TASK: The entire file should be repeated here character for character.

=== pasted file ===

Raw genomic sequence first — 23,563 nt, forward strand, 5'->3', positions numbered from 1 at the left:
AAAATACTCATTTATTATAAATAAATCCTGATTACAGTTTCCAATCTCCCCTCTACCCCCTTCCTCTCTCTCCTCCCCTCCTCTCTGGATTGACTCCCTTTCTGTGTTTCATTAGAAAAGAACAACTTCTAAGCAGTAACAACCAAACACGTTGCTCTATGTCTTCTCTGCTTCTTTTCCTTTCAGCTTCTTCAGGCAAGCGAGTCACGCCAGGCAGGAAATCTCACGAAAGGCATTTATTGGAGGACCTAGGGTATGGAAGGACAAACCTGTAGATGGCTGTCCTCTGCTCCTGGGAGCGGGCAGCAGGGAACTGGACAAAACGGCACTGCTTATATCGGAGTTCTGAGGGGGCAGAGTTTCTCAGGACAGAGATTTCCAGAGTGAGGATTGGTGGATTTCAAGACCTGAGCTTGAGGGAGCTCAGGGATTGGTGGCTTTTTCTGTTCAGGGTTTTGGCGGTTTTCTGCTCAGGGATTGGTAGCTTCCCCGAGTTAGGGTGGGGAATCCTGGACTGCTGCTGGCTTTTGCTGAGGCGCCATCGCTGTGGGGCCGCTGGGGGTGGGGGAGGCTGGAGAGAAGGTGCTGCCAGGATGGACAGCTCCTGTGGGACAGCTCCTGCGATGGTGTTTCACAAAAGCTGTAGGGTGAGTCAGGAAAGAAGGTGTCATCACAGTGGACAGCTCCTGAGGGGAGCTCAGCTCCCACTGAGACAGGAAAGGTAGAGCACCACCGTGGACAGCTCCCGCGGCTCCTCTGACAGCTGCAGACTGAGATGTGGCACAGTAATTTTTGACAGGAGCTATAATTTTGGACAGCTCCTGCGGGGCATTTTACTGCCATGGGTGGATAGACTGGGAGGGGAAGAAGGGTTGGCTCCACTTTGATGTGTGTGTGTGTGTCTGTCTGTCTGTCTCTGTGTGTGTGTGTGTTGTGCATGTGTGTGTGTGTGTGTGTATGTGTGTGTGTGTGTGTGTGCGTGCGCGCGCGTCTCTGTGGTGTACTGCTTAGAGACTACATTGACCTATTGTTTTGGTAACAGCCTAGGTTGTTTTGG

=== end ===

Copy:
Raw genomic sequence first — 23,563 nt, forward strand, 5'->3', positions numbered from 1 at the left:
AAAATACTCATTTATTATAAATAAATCCTGATTACAGTTTCCAATCTCCCCTCTACCCCCTTCCTCTCTCTCCTCCCCTCCTCTCTGGATTGACTCCCTTTCTGTGTTTCATTAGAAAAGAACAACTTCTAAGCAGTAACAACCAAACACGTTGCTCTATGTCTTCTCTGCTTCTTTTCCTTTCAGCTTCTTCAGGCAAGCGAGTCACGCCAGGCAGGAAATCTCACGAAAGGCATTTATTGGAGGACCTAGGGTATGGAAGGACAAACCTGTAGATGGCTGTCCTCTGCTCCTGGGAGCGGGCAGCAGGGAACTGGACAAAACGGCACTGCTTATATCGGAGTTCTGAGGGGGCAGAGTTTCTCAGGACAGAGATTTCCAGAGTGAGGATTGGTGGATTTCAAGACCTGAGCTTGAGGGAGCTCAGGGATTGGTGGCTTTTTCTGTTCAGGGTTTTGGCGGTTTTCTGCTCAGGGATTGGTAGCTTCCCCGAGTTAGGGTGGGGAATCCTGGACTGCTGCTGGCTTTTGCTGAGGCGCCATCGCTGTGGGGCCGCTGGGGGTGGGGGAGGCTGGAGAGAAGGTGCTGCCAGGATGGACAGCTCCTGTGGGACAGCTCCTGCGATGGTGTTTCACAAAAGCTGTAGGGTGAGTCAGGAAAGAAGGTGTCATCACAGTGGACAGCTCCTGAGGGGAGCTCAGCTCCCACTGAGACAGGAAAGGTAGAGCACCACCGTGGACAGCTCCCGCGGCTCCTCTGACAGCTGCAGACTGAGATGTGGCACAGTAATTTTTGACAGGAGCTATAATTTTGGACAGCTCCTGCGGGGCATTTTACTGCCATGGGTGGATAGACTGGGAGGGGAAGAAGGGTTGGCTCCACTTTGATGTGTGTGTGTGTGTCTGTCTGTCTGTCTCTGTGTGTGTGTGTGTTGTGCATGTGTGTGTGTGTGTGTGTATGTGTGTGTGTGTGTGTGTGCGTGCGCGCGCGTCTCTGTGGTGTACTGCTTAGAGACTACATTGACCTATTGTTTTGGTAACAGCCTAGGTTGTTTTGG